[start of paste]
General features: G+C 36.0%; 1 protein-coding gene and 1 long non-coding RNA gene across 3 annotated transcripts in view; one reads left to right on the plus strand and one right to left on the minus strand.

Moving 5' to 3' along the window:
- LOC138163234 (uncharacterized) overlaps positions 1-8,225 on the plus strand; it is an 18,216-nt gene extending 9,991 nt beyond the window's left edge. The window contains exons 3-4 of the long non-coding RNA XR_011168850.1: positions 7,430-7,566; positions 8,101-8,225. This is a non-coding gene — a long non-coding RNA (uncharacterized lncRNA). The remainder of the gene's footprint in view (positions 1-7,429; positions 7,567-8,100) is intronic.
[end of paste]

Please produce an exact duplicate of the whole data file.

General features: G+C 36.0%; 1 protein-coding gene and 1 long non-coding RNA gene across 3 annotated transcripts in view; one reads left to right on the plus strand and one right to left on the minus strand.

Moving 5' to 3' along the window:
- LOC138163234 (uncharacterized) overlaps positions 1-8,225 on the plus strand; it is an 18,216-nt gene extending 9,991 nt beyond the window's left edge. The window contains exons 3-4 of the long non-coding RNA XR_011168850.1: positions 7,430-7,566; positions 8,101-8,225. This is a non-coding gene — a long non-coding RNA (uncharacterized lncRNA). The remainder of the gene's footprint in view (positions 1-7,429; positions 7,567-8,100) is intronic.